Smokin’ in the Boys’ Room: Southern Recipes from the Winningest Woman in Barbecue

The Queen of “Q” shares her championship recipes.

We chatted with two-time World Barbecue Champion Melissa Cookston about breaking gender barriers, competition superstitions, and her first cookbook, Smokin’ in the Boys’ Room


How did you get started in competition barbecue?
My husband’s college fraternity entered a barbecue contest, and as president, he did all of the cooking. They came in dead last. That wouldn’t do, so he decided to figure out competition barbecue. When we started dating, he took me to a competition, and I was like “Oh, we got this.” We came in fifth place, which is better than last.

What’s your husband’s role on your team?
Pete is my other half. I get a lot of accolades and am pushed out front, but I’ve always done what I’ve done with Pete. He’s my biggest cheerleader. Not only is he my husband, but he’s also my best friend and business partner.

Are more women getting involved in competition barbecue?
I was the only woman for a long time. There are definitely more women in the sport now than when I started. It’s great when young girls come up and say they want to be in competition barbecue like me.

You’ve said, “Barbecue is the great equalizer.” How so?
There are no ladies teams in barbecue. Everyone starts from the same point; everyone ends up with a judge in front of them. I don’t like having that caveat at the end of my name, “all-time female champion.” When you’re a world champion, you’re a world champion. I want to be the best in barbecue, regardless of gender.

How long until you’re the winningest pitmaster in barbecue history, regardless of gender?
If I won one more world championship, I’d share the record with the three other men who hold that title. Keep in mind that I’ve only competed in the Memphis in May World Championship for 6 years. Some of these guys have competed for 25 years. So, if you’re looking at my batting average, I’m already there.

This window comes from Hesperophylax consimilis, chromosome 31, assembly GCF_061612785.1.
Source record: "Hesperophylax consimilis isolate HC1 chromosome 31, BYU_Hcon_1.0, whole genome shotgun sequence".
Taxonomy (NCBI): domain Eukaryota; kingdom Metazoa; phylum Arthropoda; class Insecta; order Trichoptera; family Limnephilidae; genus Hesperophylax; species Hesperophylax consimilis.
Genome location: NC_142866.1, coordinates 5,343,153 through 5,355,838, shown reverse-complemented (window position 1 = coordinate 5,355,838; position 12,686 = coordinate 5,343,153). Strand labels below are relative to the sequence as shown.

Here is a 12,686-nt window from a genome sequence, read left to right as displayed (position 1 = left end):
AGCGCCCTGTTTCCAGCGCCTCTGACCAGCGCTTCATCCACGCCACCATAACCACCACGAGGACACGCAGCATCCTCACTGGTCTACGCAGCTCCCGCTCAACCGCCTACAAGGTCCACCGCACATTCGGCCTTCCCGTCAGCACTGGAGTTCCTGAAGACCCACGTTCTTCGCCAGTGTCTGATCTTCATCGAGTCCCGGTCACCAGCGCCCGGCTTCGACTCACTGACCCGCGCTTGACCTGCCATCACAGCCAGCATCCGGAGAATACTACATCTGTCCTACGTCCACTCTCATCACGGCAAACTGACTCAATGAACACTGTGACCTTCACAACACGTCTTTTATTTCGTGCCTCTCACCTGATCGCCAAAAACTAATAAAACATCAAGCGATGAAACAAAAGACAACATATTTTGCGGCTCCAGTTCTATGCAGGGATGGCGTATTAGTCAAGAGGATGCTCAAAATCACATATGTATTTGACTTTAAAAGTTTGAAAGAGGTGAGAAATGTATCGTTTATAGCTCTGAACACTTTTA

Your restaurant, Memphis Barbecue Co., focuses on barbecue and food from the Mississippi Delta. How does it differ from other barbecue regions?
Delta barbecue is Memphis style. Memphis barbecue is sultry and probably the most middle-of-the-road barbecue profile of all regions. We use smoke as an ingredient, and we don’t ever want it to overpower the meat. We want you to get just a kiss of smoke. The sauce is sweet but smoky and mellow and accentuates the flavors of the meat instead of masking them.

How does cooking for judges differ from cooking for restaurant patrons?
I treat everyone who comes to one of my restaurants as a judge, because that’s what they are. They judge our food, determine whether or not they will come back, and decide if they will tell others about us. I cook as close to competition barbecue as I can in a restaurant setting, and I want every plate that goes out to be absolutely perfect. I preach to my staff all the time that if you never strive to be perfect, you’ll never be great.

What recipes best represent Smokin’ in the Boys’ Room?
I may be known for my whole hog ‘cueing, but I’ve won more titles with my ribs. So that recipe is definitely in the book. But you’ll find more than just barbecue. It’s full of the food I grew up with, like grits, fried green tomatoes, and black-eyed pea relish.


Do you leave that competitive spirit at the competition, or does it fuel your other endeavors?
Competition barbecue is for those of us that are too old to play basketball 1⁄2 and don’t like golf. It’s a 24/7 job, and you have to be driven to do well. No matter what I do, whether I’m opening 1 a restaurant or filming a TV show, I want it to be the best.

You mention barbecue folks are a superstitious lot. What are some of your superstitions?
Usually competitions are out in a field, so for a long time, if there was anything on the site where we cooked, we would pick it up and put it in a box. And if we won the contest, we would take whatever was in the box on the road with us. One time we were at a competition in Georgia, and there was a 16-inch saw blade in our spot. We won the contest, so you better believe we toted that saw blade with us for the rest of the year.

If home cooks were to purchase two pieces of barbecue equipment, what would you suggest?
A smoker and a thermometer. But it’s also good to know how to feel meat and know if it’s done without a thermometer. You can take two butts, put them in the smoker at the same time, and one will cook completely differently. So you have to develop that feel for knowing when your meat is perfect.


Photo reprinted with permission from Smokin’ in the Boys’ Room by Melissa Cookston.


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